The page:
The temporomandibular joint

Fig. 9.1 OPT showing idiopathic condylar resorption.


   Classically, an inability to open mouth due to muscular spasm, but commonly used to refer to limited mouth opening.

   Normal inter-incisal mouth opening is 35–45mm.

   Extra-articular causes:

    •   odontogenic infection;

    •   facial trauma including dento-alveolar surgery;

    •   myofascial pain/TMJDS;

    •   following ID LA block;

    •   depressed fractured zygoma/arch;

    •   radiation fibrosis;

    •   tetanus;

    •   quinsy;

    •   local malignancy;

    •   submucous fibrosis;

    •   coronoid hyperplasia;

    •   malignant hyperpyrexia.

   Intra-articular causes:

    •   ankylosis—bony/fibrous;

    •   facial trauma—effusion, fracture;

    •   meniscus displacement;

    •   osteophyte formation;

    •   septic arthritis.

Myofascial pain

   Synonyms: myofacial pain/facial arthromyalgia.

   Spectrum of facial pain disorders secondary to parafunctional habits, without signs and symptoms of TMJ internal derangement.

Temporomandibular joint dysfunction

   Most common non-infective pain disorder of the oro-facial region.

   Meta-analysis show that the overall prevalence of TMJDS in population studies ranges from 30–45%.

   More common in image; image:image ratio of 1:3.

   Mean age is between 30 and 40 years.

   Pain is typically diffuse, cyclical and distributed in multiple sites, especially the muscles of mastication; it is frequently worse in the morning.

   Related to stress and parafunctional habits.

   Associations: depression, back pain, tension headaches, migraine, irritable bowel syndrome, fibromyalgia.







Clinical findings

   Tenderness of the pre-auricular region and muscles of mastication.

   Clicking, usually with abnormal path of opening.

   Evidence of parafunctional activity—such as clenching causing dental attrition, linea alba affecting the buccal mucosa, scalloped tongue, masseteric hypertrophy, and biting of finger nails.

Internal derangement

   Occurs where the articular disc within the joint interferes with smooth functioning of the joint.

   Clicking usually indicates reducible displacement of the disc.

   Clicking is usually related to abnormal paths of opening, with protrusion and/or lateral deviation.

   Some patients will go on to develop locking.

   Closed lock: mouth cannot open beyond around 25mm as the head of the condyle impinges on an anteriorly displaced disc.

   Open lock: patient unable to close the mouth without manipulation, since condyle is trapped in front of posteriorly displaced disc.

   Locks may be reducible (patient can manipulate the jaw to regain mobility) or irreducible.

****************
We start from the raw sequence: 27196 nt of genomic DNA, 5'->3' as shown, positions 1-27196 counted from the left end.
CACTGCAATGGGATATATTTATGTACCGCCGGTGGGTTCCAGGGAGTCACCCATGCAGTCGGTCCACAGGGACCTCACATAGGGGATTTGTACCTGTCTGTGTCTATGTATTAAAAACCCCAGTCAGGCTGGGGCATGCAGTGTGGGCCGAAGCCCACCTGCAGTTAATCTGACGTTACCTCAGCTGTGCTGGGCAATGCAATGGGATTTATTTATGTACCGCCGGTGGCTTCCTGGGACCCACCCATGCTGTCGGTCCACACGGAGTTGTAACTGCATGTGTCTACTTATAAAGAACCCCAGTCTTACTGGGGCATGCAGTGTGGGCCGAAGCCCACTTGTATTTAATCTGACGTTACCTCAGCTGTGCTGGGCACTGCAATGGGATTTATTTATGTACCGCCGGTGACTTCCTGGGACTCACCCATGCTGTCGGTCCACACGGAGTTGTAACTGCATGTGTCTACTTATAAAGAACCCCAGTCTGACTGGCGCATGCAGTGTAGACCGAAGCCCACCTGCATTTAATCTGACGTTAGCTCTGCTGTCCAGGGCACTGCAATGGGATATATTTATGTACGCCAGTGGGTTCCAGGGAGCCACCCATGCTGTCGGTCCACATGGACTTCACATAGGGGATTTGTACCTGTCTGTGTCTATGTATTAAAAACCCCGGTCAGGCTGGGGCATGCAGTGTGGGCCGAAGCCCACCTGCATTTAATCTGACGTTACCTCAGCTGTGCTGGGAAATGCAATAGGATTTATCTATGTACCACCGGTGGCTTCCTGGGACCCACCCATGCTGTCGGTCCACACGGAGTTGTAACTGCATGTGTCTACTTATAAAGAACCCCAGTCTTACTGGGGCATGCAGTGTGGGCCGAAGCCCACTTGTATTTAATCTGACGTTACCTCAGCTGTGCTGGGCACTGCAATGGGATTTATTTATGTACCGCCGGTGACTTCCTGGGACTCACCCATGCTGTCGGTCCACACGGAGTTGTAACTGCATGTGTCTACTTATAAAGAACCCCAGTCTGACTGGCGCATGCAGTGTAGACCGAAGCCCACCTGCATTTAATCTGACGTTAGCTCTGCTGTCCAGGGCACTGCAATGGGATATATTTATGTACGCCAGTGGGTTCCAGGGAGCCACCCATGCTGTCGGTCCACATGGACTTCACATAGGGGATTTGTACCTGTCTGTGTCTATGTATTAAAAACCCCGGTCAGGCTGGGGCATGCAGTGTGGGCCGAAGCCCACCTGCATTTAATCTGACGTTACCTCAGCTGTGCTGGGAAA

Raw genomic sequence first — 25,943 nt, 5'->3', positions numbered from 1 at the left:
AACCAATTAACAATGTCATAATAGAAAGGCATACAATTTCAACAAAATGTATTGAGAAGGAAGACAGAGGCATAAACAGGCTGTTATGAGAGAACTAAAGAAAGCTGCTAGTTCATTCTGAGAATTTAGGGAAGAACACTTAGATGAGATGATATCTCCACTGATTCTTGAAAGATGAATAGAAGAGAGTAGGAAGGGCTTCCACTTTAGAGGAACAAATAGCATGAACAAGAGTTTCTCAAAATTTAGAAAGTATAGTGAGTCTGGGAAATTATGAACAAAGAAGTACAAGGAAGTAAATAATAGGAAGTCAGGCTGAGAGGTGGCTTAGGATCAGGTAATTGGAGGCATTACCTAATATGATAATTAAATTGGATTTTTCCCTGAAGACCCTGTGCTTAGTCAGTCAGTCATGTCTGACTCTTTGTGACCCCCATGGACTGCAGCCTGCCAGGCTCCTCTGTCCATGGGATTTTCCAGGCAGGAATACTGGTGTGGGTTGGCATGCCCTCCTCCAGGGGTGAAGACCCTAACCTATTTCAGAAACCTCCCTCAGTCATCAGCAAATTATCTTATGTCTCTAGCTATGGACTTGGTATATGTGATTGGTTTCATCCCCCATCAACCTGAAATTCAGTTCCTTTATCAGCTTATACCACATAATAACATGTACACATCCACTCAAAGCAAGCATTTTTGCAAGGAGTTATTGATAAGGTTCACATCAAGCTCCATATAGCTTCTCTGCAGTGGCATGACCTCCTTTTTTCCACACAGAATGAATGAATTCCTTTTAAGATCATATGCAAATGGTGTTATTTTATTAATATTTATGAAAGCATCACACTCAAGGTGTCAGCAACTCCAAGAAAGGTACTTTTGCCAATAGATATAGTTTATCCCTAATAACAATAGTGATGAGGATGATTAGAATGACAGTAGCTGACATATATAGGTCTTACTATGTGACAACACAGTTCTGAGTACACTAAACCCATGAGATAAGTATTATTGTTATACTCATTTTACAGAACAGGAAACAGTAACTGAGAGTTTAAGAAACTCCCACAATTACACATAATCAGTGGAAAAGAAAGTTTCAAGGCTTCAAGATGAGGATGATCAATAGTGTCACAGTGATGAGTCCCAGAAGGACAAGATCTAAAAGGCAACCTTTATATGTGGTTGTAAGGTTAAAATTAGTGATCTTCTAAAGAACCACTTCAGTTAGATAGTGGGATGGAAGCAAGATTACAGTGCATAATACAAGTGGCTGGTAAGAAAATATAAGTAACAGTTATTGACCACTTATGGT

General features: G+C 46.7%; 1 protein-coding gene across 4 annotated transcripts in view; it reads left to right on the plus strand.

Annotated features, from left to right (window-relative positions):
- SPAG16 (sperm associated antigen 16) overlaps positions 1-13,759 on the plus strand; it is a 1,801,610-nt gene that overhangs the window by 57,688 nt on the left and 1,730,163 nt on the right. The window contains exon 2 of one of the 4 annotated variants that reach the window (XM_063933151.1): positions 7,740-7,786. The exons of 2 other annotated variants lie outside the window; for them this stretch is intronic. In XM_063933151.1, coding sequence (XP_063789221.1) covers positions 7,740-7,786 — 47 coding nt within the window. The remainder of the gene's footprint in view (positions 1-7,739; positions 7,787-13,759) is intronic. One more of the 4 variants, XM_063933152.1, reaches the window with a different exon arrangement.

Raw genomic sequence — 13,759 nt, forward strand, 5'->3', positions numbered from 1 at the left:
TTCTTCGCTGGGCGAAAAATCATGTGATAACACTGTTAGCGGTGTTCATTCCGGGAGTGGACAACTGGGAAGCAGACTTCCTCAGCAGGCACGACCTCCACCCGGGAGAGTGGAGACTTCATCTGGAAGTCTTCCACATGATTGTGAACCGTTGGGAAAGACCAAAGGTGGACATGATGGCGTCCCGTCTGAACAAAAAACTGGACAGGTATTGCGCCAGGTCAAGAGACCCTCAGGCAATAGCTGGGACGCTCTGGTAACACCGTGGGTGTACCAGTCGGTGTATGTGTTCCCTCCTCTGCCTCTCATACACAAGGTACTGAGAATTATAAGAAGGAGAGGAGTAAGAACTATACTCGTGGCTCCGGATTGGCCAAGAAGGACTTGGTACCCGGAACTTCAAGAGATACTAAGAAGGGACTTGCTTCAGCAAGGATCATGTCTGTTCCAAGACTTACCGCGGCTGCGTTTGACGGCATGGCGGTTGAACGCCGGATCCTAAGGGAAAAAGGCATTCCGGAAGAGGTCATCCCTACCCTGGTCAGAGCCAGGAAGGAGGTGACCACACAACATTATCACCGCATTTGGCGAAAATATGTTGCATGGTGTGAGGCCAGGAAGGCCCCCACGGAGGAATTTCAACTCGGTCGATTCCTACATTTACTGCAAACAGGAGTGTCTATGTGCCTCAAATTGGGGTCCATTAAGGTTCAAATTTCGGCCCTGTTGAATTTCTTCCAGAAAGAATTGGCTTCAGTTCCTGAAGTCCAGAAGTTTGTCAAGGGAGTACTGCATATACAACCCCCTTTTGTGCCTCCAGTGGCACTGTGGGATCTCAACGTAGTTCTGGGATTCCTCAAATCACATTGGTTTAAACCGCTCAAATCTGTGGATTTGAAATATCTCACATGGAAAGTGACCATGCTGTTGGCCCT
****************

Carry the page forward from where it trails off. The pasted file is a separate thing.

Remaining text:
Disc may perforate (associated with joint crepitus and the development of osteoarthritis).


   Routine radiography does not change management in classical TMJDS.

   An OPT may eliminate dental pathology radiating to the ear in a non-classical pain pattern.

   Radiographic features of OA:

    •   narrowing of joint space;

    •   bone cyst (geode) formation;

    •   remodelling;

    •   osteophyte formation.

   MRI is the gold standard imaging for the TMJs. It can be useful in the assessment of patients with trismus where a closed lock (or other pathology) is suspected (Fig. 9.2).

   Approximately a third of asymptomatic patients have anterior displacement of their discs on MRI scan.

   CT scanning is superior for assessing bone detail.


Fig. 9.2 MRI of the right temporomandibular joint.


   Reassurance and explanation.

   Education regarding parafunctional habits.

   Jaw exercises, e.g. straight line to eliminate click.




   Rest/soft diet/relaxation.

   Splints/bite guards/bite raising appliances:

    •   variety of materials, designs, and for either jaw;

    •   possible mechanisms of action include reduction of bruxism and other parafunctional habits, production of a gap between the condyle and fossa to free the disc, and possible placebo effect.

Other interventions

Tricyclic antidepressants

   Have analgesic and muscle relaxant effects independent of their antidepressant action.

   No RCTs show efficacy in TMJDS.

Occlusal rehabilitation

   Most patients with abnormal occlusions do not suffer TMJ pain.

   No evidence of benefit.

   Orthodontic treatment or orthognathic surgery is not a treatment for TMJDS.

Arthrocentesis and manipulation

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Mar 2, 2015 | Posted by in Oral and Maxillofacial Surgery | Comments Off on The temporomandibular joint
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